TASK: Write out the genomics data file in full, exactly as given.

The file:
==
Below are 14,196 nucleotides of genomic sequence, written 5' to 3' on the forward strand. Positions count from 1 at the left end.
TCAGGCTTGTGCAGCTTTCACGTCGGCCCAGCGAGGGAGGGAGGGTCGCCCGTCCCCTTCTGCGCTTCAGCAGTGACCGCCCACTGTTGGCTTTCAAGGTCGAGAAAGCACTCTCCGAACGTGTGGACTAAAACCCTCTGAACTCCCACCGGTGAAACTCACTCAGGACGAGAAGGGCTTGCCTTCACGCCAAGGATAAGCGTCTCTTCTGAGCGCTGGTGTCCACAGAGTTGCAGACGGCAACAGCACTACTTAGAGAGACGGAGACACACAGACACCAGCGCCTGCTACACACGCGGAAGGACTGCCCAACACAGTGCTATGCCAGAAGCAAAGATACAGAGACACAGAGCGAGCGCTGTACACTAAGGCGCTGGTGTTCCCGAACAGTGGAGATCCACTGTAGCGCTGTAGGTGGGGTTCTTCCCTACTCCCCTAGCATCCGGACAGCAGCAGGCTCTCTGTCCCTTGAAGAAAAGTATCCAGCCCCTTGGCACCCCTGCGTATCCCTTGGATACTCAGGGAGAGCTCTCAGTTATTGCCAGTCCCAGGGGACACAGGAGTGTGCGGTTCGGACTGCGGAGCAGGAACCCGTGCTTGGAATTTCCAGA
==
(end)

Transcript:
Below are 14,196 nucleotides of genomic sequence, written 5' to 3' on the forward strand. Positions count from 1 at the left end.
TCAGGCTTGTGCAGCTTTCACGTCGGCCCAGCGAGGGAGGGAGGGTCGCCCGTCCCCTTCTGCGCTTCAGCAGTGACCGCCCACTGTTGGCTTTCAAGGTCGAGAAAGCACTCTCCGAACGTGTGGACTAAAACCCTCTGAACTCCCACCGGTGAAACTCACTCAGGACGAGAAGGGCTTGCCTTCACGCCAAGGATAAGCGTCTCTTCTGAGCGCTGGTGTCCACAGAGTTGCAGACGGCAACAGCACTACTTAGAGAGACGGAGACACACAGACACCAGCGCCTGCTACACACGCGGAAGGACTGCCCAACACAGTGCTATGCCAGAAGCAAAGATACAGAGACACAGAGCGAGCGCTGTACACTAAGGCGCTGGTGTTCCCGAACAGTGGAGATCCACTGTAGCGCTGTAGGTGGGGTTCTTCCCTACTCCCCTAGCATCCGGACAGCAGCAGGCTCTCTGTCCCTTGAAGAAAAGTATCCAGCCCCTTGGCACCCCTGCGTATCCCTTGGATACTCAGGGAGAGCTCTCAGTTATTGCCAGTCCCAGGGGACACAGGAGTGTGCGGTTCGGACTGCGGAGCAGGAACCCGTGCTTGGAATTTCCAGA